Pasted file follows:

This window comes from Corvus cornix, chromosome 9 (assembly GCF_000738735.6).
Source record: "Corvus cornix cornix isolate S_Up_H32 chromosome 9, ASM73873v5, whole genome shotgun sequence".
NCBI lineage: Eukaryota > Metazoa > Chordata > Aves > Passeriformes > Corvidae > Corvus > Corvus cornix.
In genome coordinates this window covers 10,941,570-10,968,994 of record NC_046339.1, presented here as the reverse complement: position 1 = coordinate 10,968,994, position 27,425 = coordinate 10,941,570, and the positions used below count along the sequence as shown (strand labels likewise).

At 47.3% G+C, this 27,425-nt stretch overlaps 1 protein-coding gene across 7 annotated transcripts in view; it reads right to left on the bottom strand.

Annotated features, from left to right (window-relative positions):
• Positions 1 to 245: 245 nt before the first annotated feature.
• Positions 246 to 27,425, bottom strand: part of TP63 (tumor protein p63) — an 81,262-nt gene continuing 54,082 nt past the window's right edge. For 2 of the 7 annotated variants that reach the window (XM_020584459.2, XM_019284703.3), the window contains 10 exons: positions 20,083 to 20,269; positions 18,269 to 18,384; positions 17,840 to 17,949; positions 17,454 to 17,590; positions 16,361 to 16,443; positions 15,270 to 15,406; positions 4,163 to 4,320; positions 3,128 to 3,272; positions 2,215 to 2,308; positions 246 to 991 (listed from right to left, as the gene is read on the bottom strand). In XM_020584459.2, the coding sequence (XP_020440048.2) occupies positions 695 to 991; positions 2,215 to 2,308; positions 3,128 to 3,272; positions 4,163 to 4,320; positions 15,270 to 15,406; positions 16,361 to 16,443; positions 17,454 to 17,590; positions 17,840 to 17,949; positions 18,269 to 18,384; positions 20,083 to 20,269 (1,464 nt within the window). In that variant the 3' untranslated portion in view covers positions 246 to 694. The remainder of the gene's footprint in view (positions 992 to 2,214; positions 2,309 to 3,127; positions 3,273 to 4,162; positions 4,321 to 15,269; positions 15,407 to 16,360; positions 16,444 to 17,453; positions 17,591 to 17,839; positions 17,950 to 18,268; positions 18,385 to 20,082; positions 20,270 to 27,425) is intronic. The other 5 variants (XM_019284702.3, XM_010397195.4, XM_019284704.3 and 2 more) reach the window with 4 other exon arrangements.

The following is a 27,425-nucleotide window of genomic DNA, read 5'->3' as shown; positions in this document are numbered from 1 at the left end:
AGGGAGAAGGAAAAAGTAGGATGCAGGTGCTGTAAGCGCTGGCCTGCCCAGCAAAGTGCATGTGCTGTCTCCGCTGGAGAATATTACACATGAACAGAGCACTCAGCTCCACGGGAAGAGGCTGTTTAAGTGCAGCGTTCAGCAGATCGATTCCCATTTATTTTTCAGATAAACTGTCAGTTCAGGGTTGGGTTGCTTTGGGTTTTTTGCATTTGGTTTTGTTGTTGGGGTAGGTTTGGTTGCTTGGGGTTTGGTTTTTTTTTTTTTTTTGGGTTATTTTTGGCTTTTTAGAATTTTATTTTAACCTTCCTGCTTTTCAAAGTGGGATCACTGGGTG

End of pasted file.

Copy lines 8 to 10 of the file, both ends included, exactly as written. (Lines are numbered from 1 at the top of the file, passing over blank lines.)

• Positions 246 to 27,425, bottom strand: part of TP63 (tumor protein p63) — an 81,262-nt gene continuing 54,082 nt past the window's right edge. For 2 of the 7 annotated variants that reach the window (XM_020584459.2, XM_019284703.3), the window contains 10 exons: positions 20,083 to 20,269; positions 18,269 to 18,384; positions 17,840 to 17,949; positions 17,454 to 17,590; positions 16,361 to 16,443; positions 15,270 to 15,406; positions 4,163 to 4,320; positions 3,128 to 3,272; positions 2,215 to 2,308; positions 246 to 991 (listed from right to left, as the gene is read on the bottom strand). In XM_020584459.2, the coding sequence (XP_020440048.2) occupies positions 695 to 991; positions 2,215 to 2,308; positions 3,128 to 3,272; positions 4,163 to 4,320; positions 15,270 to 15,406; positions 16,361 to 16,443; positions 17,454 to 17,590; positions 17,840 to 17,949; positions 18,269 to 18,384; positions 20,083 to 20,269 (1,464 nt within the window). In that variant the 3' untranslated portion in view covers positions 246 to 694. The remainder of the gene's footprint in view (positions 992 to 2,214; positions 2,309 to 3,127; positions 3,273 to 4,162; positions 4,321 to 15,269; positions 15,407 to 16,360; positions 16,444 to 17,453; positions 17,591 to 17,839; positions 17,950 to 18,268; positions 18,385 to 20,082; positions 20,270 to 27,425) is intronic. The other 5 variants (XM_019284702.3, XM_010397195.4, XM_019284704.3 and 2 more) reach the window with 4 other exon arrangements.

The following is a 27,425-nucleotide window of genomic DNA, read 5'->3' as shown; positions in this document are numbered from 1 at the left end:
AGGGAGAAGGAAAAAGTAGGATGCAGGTGCTGTAAGCGCTGGCCTGCCCAGCAAAGTGCATGTGCTGTCTCCGCTGGAGAATATTACACATGAACAGAGCACTCAGCTCCACGGGAAGAGGCTGTTTAAGTGCAGCGTTCAGCAGATCGATTCCCATTTATTTTTCAGATAAACTGTCAGTTCAGGGTTGGGTTGCTTTGGGTTTTTTGCATTTGGTTTTGTTGTTGGGGTAGGTTTGGTTGCTTGGGGTTTGGTTTTTTTTTTTTTTTTGGGTTATTTTTGGCTTTTTAGAATTTTATTTTAACCTTCCTGCTTTTCAAAGTGGGATCACTGGGTG